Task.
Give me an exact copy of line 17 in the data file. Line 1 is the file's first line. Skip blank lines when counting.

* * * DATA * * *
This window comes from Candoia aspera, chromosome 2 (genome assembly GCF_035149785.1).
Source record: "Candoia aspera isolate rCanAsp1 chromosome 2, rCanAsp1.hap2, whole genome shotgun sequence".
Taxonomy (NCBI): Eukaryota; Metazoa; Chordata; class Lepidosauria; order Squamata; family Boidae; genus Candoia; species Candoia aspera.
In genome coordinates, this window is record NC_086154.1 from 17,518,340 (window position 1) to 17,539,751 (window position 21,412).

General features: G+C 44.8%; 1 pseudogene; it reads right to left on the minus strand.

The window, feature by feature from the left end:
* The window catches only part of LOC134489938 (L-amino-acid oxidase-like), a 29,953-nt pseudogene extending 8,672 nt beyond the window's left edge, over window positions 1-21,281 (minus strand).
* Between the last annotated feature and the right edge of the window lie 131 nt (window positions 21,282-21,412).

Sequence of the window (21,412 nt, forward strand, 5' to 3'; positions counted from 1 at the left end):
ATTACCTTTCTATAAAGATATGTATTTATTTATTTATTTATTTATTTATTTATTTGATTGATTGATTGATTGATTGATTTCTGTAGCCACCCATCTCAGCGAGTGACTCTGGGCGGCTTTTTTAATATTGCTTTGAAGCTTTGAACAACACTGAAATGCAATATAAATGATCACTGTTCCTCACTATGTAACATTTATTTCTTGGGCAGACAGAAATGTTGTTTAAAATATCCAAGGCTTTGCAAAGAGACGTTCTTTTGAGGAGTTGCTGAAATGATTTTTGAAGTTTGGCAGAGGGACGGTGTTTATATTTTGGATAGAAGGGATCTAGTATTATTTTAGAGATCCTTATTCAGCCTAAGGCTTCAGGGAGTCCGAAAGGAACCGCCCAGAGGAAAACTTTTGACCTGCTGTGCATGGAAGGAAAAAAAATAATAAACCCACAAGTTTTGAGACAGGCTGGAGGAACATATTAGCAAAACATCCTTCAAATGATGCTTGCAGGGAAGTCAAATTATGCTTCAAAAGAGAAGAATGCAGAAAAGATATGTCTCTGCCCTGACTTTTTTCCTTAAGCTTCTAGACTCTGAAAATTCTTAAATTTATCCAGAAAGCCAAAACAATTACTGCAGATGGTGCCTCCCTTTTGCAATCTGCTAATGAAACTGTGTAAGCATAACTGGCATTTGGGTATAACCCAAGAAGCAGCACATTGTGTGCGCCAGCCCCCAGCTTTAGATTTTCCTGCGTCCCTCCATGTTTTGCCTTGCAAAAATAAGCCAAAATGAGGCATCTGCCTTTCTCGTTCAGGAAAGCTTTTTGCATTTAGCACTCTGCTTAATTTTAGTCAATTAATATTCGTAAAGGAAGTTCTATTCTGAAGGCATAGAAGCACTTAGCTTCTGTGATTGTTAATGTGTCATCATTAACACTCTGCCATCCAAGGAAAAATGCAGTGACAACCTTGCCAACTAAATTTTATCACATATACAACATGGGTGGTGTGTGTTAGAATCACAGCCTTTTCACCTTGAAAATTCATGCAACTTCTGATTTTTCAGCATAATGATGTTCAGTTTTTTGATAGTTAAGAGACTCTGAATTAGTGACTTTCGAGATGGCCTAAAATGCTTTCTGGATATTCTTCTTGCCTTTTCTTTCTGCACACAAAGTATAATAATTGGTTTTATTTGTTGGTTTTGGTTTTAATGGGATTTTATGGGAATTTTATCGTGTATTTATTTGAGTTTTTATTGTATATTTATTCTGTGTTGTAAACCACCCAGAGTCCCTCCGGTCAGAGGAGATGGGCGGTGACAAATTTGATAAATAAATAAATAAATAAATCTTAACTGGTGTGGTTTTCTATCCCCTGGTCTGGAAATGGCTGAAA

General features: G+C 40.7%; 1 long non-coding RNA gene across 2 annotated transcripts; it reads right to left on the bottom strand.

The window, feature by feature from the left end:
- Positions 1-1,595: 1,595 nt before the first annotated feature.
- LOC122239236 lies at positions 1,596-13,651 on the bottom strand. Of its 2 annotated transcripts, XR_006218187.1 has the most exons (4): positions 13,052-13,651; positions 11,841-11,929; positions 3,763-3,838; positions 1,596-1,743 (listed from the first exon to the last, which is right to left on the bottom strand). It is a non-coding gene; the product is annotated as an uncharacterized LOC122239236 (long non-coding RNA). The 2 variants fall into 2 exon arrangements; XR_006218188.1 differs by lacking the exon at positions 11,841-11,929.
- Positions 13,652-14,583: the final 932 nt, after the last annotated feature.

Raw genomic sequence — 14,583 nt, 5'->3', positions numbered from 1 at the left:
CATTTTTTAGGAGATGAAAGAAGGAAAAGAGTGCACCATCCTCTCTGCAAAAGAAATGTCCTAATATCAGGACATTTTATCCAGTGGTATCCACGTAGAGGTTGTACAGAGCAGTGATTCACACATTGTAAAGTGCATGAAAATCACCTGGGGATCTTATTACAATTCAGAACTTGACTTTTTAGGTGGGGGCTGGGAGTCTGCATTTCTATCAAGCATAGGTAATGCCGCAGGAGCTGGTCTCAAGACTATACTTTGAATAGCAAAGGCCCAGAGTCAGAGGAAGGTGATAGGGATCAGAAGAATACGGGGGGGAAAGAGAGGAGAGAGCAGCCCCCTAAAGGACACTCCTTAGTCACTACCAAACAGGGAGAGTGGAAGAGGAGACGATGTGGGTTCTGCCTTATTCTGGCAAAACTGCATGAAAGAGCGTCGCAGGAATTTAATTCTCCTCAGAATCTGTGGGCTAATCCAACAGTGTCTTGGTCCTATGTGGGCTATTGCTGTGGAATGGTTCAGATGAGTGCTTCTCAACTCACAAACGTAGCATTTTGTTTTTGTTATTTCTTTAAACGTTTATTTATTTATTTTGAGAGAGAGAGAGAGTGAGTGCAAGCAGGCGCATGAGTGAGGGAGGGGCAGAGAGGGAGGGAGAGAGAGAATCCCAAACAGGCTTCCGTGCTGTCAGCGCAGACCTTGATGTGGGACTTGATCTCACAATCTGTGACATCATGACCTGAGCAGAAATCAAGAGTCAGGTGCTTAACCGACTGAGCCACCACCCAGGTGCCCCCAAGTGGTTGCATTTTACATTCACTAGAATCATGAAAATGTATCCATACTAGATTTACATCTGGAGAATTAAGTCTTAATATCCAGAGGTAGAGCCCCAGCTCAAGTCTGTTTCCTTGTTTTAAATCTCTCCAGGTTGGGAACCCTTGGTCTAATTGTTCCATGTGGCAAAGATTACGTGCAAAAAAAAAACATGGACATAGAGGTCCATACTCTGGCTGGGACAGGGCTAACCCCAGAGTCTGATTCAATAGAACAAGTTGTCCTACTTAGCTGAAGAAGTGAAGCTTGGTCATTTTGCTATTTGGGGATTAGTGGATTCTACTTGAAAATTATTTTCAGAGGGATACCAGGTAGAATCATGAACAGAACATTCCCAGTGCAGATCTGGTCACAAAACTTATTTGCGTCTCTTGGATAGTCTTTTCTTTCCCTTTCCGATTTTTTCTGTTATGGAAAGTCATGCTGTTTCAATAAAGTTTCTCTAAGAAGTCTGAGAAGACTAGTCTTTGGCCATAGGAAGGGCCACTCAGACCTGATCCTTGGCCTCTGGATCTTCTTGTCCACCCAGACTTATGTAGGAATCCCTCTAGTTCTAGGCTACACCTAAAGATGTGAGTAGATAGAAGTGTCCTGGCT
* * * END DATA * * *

CATTTTTTAGGAGATGAAAGAAGGAAAAGAGTGCACCATCCTCTCTGCAAAAGAAATGTCCTAATATCAGGACATTTTATCCAGTGGTATCCACGTAGAGGTTGTACAGAGCAGTGATTCACACATTGTAAAGTGCATGAAAATCACCTGGGGATCTTATTACAATTCAGAACTTGACTTTTTAGGTGGGGGCTGGGAGTCTGCATTTCTATCAAGCATAGGTAATGCCGCAGGAGCTGGTCTCAAGACTATACTTTGAATAGCAAAGGCCCAGAGTCAGAGGAAGGTGATAGGGATCAGAAGAATACGGGGGGGAAAGAGAGGAGAGAGCAGCCCCCTAAAGGACACTCCTTAGTCACTACCAAACAGGGAGAGTGGAAGAGGAGACGATGTGGGTTCTGCCTTATTCTGGCAAAACTGCATGAAAGAGCGTCGCAGGAATTTAATTCTCCTCAGAATCTGTGGGCTAATCCAACAGTGTCTTGGTCCTATGTGGGCTATTGCTGTGGAATGGTTCAGATGAGTGCTTCTCAACTCACAAACGTAGCATTTTGTTTTTGTTATTTCTTTAAACGTTTATTTATTTATTTTGAGAGAGAGAGAGAGTGAGTGCAAGCAGGCGCATGAGTGAGGGAGGGGCAGAGAGGGAGGGAGAGAGAGAATCCCAAACAGGCTTCCGTGCTGTCAGCGCAGACCTTGATGTGGGACTTGATCTCACAATCTGTGACATCATGACCTGAGCAGAAATCAAGAGTCAGGTGCTTAACCGACTGAGCCACCACCCAGGTGCCCCCAAGTGGTTGCATTTTACATTCACTAGAATCATGAAAATGTATCCATACTAGATTTACATCTGGAGAATTAAGTCTTAATATCCAGAGGTAGAGCCCCAGCTCAAGTCTGTTTCCTTGTTTTAAATCTCTCCAGGTTGGGAACCCTTGGTCTAATTGTTCCATGTGGCAAAGATTACGTGCAAAAAAAAAACATGGACATAGAGGTCCATACTCTGGCTGGGACAGGGCTAACCCCAGAGTCTGATTCAATAGAACAAGTTGTCCTACTTAGCTGAAGAAGTGAAGCTTGGTCATTTTGCTATTTGGGGATTAGTGGATTCTACTTGAAAATTATTTTCAGAGGGATACCAGGTAGAATCATGAACAGAACATTCCCAGTGCAGATCTGGTCACAAAACTTATTTGCGTCTCTTGGATAGTCTTTTCTTTCCCTTTCCGATTTTTTCTGTTATGGAAAGTCATGCTGTTTCAATAAAGTTTCTCTAAGAAGTCTGAGAAGACTAGTCTTTGGCCATAGGAAGGGCCACTCAGACCTGATCCTTGGCCTCTGGATCTTCTTGTCCACCCAGACTTATGTAGGAATCCCTCTAGTTCTAGGCTACACCTAAAGATGTGAGTAGATAGAAGTGTCCTGGCT